1. Julia*

                  I think you did not succeed in your effort to find a way to say that nicely, unfortunately. But I can see your perspective on the email.

              4. Forrest*

                But this isn’t an acquaintance. If you’re sending an unsolicited email to someone you don’t know asking for a favour, silence is an answer! It doesn’t actually matter whether it’s a soft rejection, you’ve got the wrong email address or it’s gone to spam. None of this is stuff you need to fix!

          2. Jennifer @unchartedworlds*

            When someone finds it “hard to say no”, I think sometimes that’s because it means risking/accepting some kind of loss, due to the other person’s displeasure & possible action. Or sometimes the hardness is to do with the work of anticipating the other person’s response and framing the words tactfully, and keeping one’s own emotional balance in the face of their actual or potential reaction. I do think some of that is emotional labour.

      2. Database Developer Dude*

        No, it’s not juvenile not to reply at all, and to label it so is gaslighting. OP has no obligation to remain in contact with anyone from OldJob. He or she did their due diligence before they left and has no obligation to perform ANY work for free. You sound like an entitled employer who wants their people to work for free.

          1. Sasha*

            More than OP wants to expend on some random from a previous employer with a series of cheeky requests, which is fine.

          2. it's me*

            It’s even less work to not reply at all and thereby send a message that it’s not an appropriate request. Which it isn’t.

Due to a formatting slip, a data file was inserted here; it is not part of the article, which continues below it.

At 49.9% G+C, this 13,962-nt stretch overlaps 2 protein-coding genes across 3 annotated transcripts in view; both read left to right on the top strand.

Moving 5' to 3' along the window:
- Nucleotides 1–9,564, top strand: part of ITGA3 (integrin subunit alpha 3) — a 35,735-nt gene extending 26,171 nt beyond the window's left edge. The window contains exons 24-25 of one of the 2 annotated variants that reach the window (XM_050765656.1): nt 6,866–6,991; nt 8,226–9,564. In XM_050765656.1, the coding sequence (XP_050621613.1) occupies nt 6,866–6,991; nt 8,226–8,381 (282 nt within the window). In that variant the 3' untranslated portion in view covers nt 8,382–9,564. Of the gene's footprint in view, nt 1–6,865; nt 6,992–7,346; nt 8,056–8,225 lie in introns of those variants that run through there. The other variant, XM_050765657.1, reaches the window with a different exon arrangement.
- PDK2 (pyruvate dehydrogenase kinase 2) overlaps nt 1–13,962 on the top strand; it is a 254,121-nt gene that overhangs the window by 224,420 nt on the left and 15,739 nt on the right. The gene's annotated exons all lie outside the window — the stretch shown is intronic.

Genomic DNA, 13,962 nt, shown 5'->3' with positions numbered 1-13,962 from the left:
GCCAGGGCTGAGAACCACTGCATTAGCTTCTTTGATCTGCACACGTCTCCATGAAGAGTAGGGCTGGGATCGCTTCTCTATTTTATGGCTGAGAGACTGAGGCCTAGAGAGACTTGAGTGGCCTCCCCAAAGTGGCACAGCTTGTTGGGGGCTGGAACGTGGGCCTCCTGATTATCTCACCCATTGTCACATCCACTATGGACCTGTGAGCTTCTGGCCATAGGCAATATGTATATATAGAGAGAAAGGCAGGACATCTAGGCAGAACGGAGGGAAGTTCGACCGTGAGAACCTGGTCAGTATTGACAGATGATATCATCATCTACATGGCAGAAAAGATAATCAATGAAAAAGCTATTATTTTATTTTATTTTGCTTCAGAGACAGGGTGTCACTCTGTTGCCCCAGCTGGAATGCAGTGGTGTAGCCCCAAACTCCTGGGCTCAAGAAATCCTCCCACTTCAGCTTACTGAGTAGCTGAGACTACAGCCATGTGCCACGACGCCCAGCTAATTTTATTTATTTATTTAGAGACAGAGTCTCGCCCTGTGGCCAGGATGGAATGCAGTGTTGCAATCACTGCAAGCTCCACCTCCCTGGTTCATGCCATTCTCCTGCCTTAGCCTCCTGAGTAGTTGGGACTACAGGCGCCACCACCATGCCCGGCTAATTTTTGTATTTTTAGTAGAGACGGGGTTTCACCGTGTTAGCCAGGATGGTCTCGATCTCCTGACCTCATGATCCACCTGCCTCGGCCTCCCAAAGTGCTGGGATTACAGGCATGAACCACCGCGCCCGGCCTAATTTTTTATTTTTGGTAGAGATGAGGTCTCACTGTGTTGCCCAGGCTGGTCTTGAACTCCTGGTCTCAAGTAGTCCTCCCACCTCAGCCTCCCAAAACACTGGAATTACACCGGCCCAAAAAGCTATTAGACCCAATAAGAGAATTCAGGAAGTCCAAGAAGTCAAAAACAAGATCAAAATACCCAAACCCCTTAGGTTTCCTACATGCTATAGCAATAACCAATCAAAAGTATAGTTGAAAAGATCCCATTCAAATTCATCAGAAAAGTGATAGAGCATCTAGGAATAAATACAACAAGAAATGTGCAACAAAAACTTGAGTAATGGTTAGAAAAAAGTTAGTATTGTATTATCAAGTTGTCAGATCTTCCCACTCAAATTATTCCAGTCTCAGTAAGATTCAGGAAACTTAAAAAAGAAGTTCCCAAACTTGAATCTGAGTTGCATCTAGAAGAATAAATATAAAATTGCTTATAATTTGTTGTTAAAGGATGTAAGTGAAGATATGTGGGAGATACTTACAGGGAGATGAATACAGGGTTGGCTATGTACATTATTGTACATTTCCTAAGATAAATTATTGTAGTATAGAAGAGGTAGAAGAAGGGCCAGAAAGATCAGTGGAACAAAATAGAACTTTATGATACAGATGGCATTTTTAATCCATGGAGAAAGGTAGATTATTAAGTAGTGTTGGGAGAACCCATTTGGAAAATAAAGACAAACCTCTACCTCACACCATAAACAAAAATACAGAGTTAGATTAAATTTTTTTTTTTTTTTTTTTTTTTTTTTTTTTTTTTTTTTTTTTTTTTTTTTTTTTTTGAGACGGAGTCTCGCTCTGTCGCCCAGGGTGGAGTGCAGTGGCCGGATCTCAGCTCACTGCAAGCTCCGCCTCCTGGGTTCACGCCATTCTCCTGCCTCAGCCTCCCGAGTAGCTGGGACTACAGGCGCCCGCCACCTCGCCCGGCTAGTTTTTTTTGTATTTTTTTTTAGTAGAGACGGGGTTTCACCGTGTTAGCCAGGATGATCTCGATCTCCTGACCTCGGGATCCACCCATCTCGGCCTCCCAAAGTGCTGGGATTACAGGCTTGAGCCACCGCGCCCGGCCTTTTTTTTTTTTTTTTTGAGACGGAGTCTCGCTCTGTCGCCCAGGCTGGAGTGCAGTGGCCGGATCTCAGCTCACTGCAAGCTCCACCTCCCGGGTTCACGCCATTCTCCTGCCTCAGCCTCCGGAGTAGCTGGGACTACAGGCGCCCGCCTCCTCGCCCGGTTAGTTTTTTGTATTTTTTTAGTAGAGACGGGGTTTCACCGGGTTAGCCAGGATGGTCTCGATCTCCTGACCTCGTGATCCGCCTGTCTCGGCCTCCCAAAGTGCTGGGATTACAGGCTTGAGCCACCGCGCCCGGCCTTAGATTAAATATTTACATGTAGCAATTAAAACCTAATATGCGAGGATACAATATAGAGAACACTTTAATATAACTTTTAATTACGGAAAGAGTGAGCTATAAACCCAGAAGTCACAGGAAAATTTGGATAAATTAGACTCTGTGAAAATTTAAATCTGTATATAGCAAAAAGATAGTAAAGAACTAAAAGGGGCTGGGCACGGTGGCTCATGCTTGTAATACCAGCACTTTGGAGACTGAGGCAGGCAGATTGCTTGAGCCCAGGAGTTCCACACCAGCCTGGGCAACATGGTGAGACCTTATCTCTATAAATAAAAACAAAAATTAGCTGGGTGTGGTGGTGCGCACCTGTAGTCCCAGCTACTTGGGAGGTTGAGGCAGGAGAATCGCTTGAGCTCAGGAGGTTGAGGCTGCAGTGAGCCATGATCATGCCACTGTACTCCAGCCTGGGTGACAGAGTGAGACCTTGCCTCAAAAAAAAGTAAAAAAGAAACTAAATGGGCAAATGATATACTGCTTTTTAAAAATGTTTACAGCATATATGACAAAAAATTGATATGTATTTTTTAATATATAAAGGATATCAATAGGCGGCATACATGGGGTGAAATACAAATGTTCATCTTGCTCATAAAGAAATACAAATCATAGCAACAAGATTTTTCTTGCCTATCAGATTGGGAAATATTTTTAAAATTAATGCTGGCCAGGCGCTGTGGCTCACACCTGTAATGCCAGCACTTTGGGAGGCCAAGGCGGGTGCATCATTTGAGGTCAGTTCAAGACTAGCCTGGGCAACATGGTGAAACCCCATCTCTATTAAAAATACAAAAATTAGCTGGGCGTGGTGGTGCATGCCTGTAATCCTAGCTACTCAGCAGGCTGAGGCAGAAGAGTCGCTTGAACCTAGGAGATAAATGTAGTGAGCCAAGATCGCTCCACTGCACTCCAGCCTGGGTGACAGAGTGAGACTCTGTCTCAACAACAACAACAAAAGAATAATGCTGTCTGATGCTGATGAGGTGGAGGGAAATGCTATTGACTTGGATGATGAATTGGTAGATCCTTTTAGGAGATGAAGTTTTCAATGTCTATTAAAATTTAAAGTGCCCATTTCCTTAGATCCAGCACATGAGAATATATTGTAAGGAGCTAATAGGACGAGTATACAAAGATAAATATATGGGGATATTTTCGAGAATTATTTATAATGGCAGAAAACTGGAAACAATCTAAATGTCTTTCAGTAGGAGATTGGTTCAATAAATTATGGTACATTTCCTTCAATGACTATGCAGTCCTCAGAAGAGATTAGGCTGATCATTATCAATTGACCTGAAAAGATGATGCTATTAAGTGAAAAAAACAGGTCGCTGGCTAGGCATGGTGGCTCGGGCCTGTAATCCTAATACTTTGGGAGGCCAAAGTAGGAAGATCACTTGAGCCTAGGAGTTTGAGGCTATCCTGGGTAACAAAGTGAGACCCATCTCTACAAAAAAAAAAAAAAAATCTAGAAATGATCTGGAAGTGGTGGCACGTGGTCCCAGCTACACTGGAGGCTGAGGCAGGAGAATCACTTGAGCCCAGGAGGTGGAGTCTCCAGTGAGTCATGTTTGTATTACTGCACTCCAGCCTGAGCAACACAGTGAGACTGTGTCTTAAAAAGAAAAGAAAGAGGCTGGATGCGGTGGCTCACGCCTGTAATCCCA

9. npoqueen*

      I kind of agree. I understand it was a large commitment of time, but I would have written back like Alison suggested in the original letter. OP said they didn’t like some of the people at the last job, but I wouldn’t take that out on the new person. A simple, “I’m sorry, it’s been a while and I don’t remember enough for a substantive conversation, but I could point you in the right direction if you have a specific question or two.” Just to close the loop. Then again, I didn’t read the original email the new person sent as presumptuous, just overly familiar. OP owes the new person nothing, of course, but I personally don’t like taking out my frustrations with the company on someone not involved. I’d figure the new person knows they aren’t going to get a response now though.

      1. old lady*

        I have been at jobs where when it came to training, I was basically given the contact info of the prior employee. I have also been the prior employee who’s contact information has been handed out. In some cases, a deal was made with the prior employee that they would help new person come up to speed and at others, it was management doing a “hail Mary” pass because they had just become aware of all the institutional knowledge that they prior employee had, that they hadn’t documented and they were hoping that prior employee would help because they were nice people.
        Don’t be mad at the new employee. Just set them straight.
        If they were told by management to contact you, they may think there is a deal. Also, it is a small world. While you don’t have to do anything for the new person, having one more person in your field who thinks that you are knowledgeable can’t hurt. Something as simple as :
        “Sorry. I no longer work for or consult with company X. I am taken aback that they gave you my contact information without my permission. I am busy with my new job and do not have any time available provide employee training for company X. I wish you luck.”
        Then let it go.
        The people who were reaching out to me were told to by management at both jobs. At job “A” when I approached the company about setting up compensation, they acted like I grew a horn in my forehead.
        At company “B”, they arranged for a couple of weeks for me to respond via email or phone calls to questions, with the understanding that it would be after the hours of my new job.